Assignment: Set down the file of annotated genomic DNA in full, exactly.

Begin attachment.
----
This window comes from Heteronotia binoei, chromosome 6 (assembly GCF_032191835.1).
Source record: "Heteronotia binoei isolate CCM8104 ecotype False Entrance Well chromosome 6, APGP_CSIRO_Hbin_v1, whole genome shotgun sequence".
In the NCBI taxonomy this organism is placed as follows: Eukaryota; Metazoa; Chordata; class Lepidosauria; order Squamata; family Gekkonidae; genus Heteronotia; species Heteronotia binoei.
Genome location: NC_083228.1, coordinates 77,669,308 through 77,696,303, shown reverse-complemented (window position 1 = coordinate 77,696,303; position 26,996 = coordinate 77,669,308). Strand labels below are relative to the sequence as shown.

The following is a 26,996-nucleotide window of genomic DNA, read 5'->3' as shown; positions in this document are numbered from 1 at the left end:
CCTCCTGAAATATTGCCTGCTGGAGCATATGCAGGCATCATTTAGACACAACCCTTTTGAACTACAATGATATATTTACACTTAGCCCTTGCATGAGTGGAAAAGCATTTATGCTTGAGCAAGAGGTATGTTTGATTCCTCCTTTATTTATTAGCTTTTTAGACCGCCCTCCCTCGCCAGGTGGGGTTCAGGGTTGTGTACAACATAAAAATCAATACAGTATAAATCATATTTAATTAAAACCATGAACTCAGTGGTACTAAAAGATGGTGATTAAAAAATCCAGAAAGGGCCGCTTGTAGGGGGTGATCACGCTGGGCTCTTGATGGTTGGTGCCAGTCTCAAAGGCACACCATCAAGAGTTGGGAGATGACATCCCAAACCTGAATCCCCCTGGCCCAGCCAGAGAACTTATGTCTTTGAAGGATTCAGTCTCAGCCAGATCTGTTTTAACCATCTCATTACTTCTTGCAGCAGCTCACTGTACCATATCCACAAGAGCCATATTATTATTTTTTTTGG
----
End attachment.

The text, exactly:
This window comes from Heteronotia binoei, chromosome 6 (assembly GCF_032191835.1).
Source record: "Heteronotia binoei isolate CCM8104 ecotype False Entrance Well chromosome 6, APGP_CSIRO_Hbin_v1, whole genome shotgun sequence".
In the NCBI taxonomy this organism is placed as follows: Eukaryota; Metazoa; Chordata; class Lepidosauria; order Squamata; family Gekkonidae; genus Heteronotia; species Heteronotia binoei.
Genome location: NC_083228.1, coordinates 77,669,308 through 77,696,303, shown reverse-complemented (window position 1 = coordinate 77,696,303; position 26,996 = coordinate 77,669,308). Strand labels below are relative to the sequence as shown.

The following is a 26,996-nucleotide window of genomic DNA, read 5'->3' as shown; positions in this document are numbered from 1 at the left end:
CCTCCTGAAATATTGCCTGCTGGAGCATATGCAGGCATCATTTAGACACAACCCTTTTGAACTACAATGATATATTTACACTTAGCCCTTGCATGAGTGGAAAAGCATTTATGCTTGAGCAAGAGGTATGTTTGATTCCTCCTTTATTTATTAGCTTTTTAGACCGCCCTCCCTCGCCAGGTGGGGTTCAGGGTTGTGTACAACATAAAAATCAATACAGTATAAATCATATTTAATTAAAACCATGAACTCAGTGGTACTAAAAGATGGTGATTAAAAAATCCAGAAAGGGCCGCTTGTAGGGGGTGATCACGCTGGGCTCTTGATGGTTGGTGCCAGTCTCAAAGGCACACCATCAAGAGTTGGGAGATGACATCCCAAACCTGAATCCCCCTGGCCCAGCCAGAGAACTTATGTCTTTGAAGGATTCAGTCTCAGCCAGATCTGTTTTAACCATCTCATTACTTCTTGCAGCAGCTCACTGTACCATATCCACAAGAGCCATATTATTATTTTTTTTGG